life in the only men's monastery in Germany,
dedicated to St Job of Pochaev, headed by His Eminence
Archbishop Mark (Arndt) of Germany. Monk Joseph
(Bandmann), an Orthodox German, reports on life in the
monastery he has lived in for nine years.
On the left is a meadow, pond and the white walls of
Blutenburg Castle. On the right are quaint German houses
of Pasing. Between them is the Monastery of St Job of
Pochaev, which adheres to the Mt Athos monastic rule.
The monastery was founded in 1945 by former residents of
Pochaev Monastery in Czechoslovakia, who lived there
during wartime years and decided to move to Allied
territory to escape the Soviets. In its better years, the
monastery had 40 residents, but by 1980, only the retired
Archbishop Nathanael and a reader remained.
Everything changed in 1980, when Bishop Mark (Arndt)
arrived (now Archbishop of Berlin and Germany). Vladyka
had before then made many visits to the monasteries of the
Holy Mountain and Serbia. He and a few other enthusiasts
founded a monastic community following the Athos rule. In
the Monastery of St Job of Pochaev, Vladyka Mark also
established the same practices of the Holy Mountain of
Athos. But the spirit of Pochaev lives on, both in the
obediences, the priority of publishing work, and also in
The monastery now houses ten residents,
all of whom were received by Vladyka Mark, its abbot.
Photo: The brethren during a trip to Walchensee, an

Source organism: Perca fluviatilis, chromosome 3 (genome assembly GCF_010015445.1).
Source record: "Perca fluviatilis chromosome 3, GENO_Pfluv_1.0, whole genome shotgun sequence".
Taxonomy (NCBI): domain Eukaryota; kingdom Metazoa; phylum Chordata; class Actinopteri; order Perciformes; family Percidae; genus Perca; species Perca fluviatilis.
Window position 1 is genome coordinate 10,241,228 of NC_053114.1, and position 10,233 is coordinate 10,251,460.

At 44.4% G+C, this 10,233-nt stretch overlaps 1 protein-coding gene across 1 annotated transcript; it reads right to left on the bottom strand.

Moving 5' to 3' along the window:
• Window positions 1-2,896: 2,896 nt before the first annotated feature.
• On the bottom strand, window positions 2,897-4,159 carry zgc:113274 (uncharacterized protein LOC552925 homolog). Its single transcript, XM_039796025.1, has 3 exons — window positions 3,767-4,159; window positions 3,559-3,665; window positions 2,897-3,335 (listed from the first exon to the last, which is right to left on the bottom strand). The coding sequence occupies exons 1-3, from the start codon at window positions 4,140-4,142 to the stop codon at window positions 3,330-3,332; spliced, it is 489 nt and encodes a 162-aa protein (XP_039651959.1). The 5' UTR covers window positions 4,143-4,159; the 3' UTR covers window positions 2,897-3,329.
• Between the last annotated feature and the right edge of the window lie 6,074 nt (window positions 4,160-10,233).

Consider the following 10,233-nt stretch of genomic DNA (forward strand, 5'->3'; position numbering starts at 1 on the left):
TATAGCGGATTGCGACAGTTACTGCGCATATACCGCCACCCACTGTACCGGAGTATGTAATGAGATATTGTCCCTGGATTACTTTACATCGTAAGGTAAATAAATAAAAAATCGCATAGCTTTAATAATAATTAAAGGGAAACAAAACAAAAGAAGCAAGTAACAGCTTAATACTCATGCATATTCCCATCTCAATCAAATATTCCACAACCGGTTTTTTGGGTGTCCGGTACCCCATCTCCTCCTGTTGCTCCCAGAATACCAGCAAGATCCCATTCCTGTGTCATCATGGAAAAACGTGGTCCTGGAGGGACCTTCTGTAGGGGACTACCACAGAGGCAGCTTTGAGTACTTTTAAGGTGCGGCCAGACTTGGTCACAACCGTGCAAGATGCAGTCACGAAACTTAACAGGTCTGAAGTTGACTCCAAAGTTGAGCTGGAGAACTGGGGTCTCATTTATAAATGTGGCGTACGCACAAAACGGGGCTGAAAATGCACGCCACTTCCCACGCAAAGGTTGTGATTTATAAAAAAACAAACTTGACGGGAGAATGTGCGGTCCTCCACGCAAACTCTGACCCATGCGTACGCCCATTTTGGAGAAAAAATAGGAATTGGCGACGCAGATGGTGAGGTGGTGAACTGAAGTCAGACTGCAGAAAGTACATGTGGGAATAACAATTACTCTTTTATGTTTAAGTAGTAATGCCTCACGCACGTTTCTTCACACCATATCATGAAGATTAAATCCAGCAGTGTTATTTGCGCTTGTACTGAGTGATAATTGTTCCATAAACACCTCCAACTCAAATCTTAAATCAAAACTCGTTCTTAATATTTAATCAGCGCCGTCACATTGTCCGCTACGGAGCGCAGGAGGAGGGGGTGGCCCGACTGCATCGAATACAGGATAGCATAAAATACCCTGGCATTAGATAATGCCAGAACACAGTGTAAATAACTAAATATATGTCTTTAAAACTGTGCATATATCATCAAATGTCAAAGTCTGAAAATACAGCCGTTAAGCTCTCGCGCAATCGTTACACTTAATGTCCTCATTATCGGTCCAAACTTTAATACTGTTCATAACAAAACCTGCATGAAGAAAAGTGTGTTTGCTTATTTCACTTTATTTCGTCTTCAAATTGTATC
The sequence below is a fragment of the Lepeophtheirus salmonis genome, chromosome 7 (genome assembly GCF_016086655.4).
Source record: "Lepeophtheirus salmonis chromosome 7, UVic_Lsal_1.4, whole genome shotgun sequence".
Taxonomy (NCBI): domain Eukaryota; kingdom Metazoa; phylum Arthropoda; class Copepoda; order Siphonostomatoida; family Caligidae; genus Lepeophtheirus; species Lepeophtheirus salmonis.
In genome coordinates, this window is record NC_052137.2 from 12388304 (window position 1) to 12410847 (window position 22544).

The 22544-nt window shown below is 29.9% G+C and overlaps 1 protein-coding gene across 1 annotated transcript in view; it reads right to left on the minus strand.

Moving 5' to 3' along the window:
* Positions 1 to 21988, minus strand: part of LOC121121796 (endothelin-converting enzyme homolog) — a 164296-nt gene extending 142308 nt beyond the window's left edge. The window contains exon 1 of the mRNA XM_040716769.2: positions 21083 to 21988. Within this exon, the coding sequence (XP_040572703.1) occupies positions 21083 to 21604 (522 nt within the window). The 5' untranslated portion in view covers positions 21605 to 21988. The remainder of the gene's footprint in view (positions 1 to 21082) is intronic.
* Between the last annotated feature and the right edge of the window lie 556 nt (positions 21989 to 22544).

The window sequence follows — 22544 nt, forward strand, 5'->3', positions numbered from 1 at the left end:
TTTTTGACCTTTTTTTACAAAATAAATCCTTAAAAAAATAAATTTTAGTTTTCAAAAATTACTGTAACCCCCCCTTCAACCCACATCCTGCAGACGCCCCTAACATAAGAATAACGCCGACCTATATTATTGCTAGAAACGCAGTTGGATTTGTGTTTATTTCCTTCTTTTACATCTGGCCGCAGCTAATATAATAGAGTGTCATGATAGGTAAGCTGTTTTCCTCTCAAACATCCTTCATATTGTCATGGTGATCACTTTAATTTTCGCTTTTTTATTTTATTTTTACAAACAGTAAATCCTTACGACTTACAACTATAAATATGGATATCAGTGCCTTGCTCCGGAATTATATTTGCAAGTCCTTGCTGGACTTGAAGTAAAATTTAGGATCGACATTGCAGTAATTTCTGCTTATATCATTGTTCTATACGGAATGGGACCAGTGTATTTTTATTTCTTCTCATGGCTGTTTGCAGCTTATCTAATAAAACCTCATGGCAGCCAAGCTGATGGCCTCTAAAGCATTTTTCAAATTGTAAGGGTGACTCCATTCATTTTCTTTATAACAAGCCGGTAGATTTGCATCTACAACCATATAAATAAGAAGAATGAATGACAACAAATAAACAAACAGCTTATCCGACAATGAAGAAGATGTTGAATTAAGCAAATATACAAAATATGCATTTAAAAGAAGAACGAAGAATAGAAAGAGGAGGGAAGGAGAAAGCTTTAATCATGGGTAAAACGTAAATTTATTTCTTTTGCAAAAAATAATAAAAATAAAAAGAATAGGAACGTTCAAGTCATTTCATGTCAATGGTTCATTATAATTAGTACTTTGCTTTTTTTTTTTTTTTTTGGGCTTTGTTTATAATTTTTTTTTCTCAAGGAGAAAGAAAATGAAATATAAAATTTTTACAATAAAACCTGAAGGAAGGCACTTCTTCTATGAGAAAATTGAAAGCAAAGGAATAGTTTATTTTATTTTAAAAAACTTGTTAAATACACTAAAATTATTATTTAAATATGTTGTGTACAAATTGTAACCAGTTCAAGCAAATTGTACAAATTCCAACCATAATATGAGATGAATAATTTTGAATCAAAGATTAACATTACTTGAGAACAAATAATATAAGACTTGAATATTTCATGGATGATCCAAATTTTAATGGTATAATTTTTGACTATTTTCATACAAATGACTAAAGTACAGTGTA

alpine lake not far from Munich.
Archbishop Mark lives in the monastery,
where his office is. He regularly takes the monks'
confessions and rises every day with them all; daily
services begin at 4 am. He also serves in the
cathedral, visits parishes scattered throughout all of
Germany, and makes regular visits to Great Britain and
the Holy Land, and recently participated in a session
of the Holy Synod in Moscow.
Vladyka prefers to serve as a priest in
the monastery. He would even wear the phelon and minor
On holidays he serves as a hierarch.
Church is the center of monastic life.
Divine services are strictly performed. The church is
usually bathed in twilight, electric light is only
turned on in the altar, the rest of the church has
According to tradition, before the first
daily service and after the end of the last service of
the day, all the monastics and pilgrims venerate every
icon in the church and ask the blessing of Vladyka and
forgiveness from each other. Archbishop Mark's
place is the "stasidia" at the iconostasis
before an icon of St Job.
Great Friday. The Shroud of Christ.
Confession is usually made before the
left side of the altar, on the kliros. The Gospel book
has of an unusual white cover, which has a joyous look
on the analogion.
A fresco of St Job. In the darkness,
during the midnight office, the holy father looks
severe, but in the light of Liturgy one can see his
Litiyas are served outside, before the
Bishop Agapit of Stuttgart, Vicar of
Archbishop Mark, who lives at the monastery. Even
before the monks moved to Munich, he came as alayman to
the community of Hieromonk Mark in Wiesbaden, where he
had a striving for the Athonite way of life. He was
present at the resurrection of the Munich monastery and
the publication of the Orthodox calendar and Vestnik,
which actually began in Wiesbaden; Hieromonk Mark typed
the calendar, which was later developed by Novice
Alexander (Gorachek), who later became Bishop Agapit.
Hegumen Evfimy (Logvinov) was as a